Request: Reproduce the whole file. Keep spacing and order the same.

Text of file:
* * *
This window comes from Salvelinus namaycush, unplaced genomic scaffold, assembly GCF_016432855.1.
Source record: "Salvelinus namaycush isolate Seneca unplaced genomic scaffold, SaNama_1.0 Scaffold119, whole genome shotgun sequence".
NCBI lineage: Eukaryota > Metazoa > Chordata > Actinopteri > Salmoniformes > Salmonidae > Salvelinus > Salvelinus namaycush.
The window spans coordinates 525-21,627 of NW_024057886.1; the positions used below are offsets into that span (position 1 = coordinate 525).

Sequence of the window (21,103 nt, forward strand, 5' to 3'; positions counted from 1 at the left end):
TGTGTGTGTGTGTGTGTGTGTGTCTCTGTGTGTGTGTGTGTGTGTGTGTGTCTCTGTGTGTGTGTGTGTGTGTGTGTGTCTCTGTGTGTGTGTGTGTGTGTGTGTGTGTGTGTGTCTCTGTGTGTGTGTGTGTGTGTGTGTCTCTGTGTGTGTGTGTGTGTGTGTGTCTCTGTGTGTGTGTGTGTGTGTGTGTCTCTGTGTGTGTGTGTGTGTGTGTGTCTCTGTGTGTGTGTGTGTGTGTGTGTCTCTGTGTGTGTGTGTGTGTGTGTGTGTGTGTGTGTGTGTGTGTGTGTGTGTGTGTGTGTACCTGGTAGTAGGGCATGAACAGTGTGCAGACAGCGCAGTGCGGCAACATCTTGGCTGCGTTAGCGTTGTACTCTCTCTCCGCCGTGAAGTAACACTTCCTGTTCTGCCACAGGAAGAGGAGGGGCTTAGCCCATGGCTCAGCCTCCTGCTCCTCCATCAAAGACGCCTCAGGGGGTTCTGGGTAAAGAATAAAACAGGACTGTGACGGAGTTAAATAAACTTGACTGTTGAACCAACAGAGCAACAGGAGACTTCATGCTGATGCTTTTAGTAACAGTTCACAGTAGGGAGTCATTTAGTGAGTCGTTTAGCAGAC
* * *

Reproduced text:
This window comes from Salvelinus namaycush, unplaced genomic scaffold, assembly GCF_016432855.1.
Source record: "Salvelinus namaycush isolate Seneca unplaced genomic scaffold, SaNama_1.0 Scaffold119, whole genome shotgun sequence".
NCBI lineage: Eukaryota > Metazoa > Chordata > Actinopteri > Salmoniformes > Salmonidae > Salvelinus > Salvelinus namaycush.
The window spans coordinates 525-21,627 of NW_024057886.1; the positions used below are offsets into that span (position 1 = coordinate 525).

Sequence of the window (21,103 nt, forward strand, 5' to 3'; positions counted from 1 at the left end):
TGTGTGTGTGTGTGTGTGTGTGTCTCTGTGTGTGTGTGTGTGTGTGTGTGTCTCTGTGTGTGTGTGTGTGTGTGTGTGTCTCTGTGTGTGTGTGTGTGTGTGTGTGTGTGTGTGTCTCTGTGTGTGTGTGTGTGTGTGTGTCTCTGTGTGTGTGTGTGTGTGTGTGTCTCTGTGTGTGTGTGTGTGTGTGTGTCTCTGTGTGTGTGTGTGTGTGTGTGTCTCTGTGTGTGTGTGTGTGTGTGTGTCTCTGTGTGTGTGTGTGTGTGTGTGTGTGTGTGTGTGTGTGTGTGTGTGTGTGTGTGTGTACCTGGTAGTAGGGCATGAACAGTGTGCAGACAGCGCAGTGCGGCAACATCTTGGCTGCGTTAGCGTTGTACTCTCTCTCCGCCGTGAAGTAACACTTCCTGTTCTGCCACAGGAAGAGGAGGGGCTTAGCCCATGGCTCAGCCTCCTGCTCCTCCATCAAAGACGCCTCAGGGGGTTCTGGGTAAAGAATAAAACAGGACTGTGACGGAGTTAAATAAACTTGACTGTTGAACCAACAGAGCAACAGGAGACTTCATGCTGATGCTTTTAGTAACAGTTCACAGTAGGGAGTCATTTAGTGAGTCGTTTAGCAGAC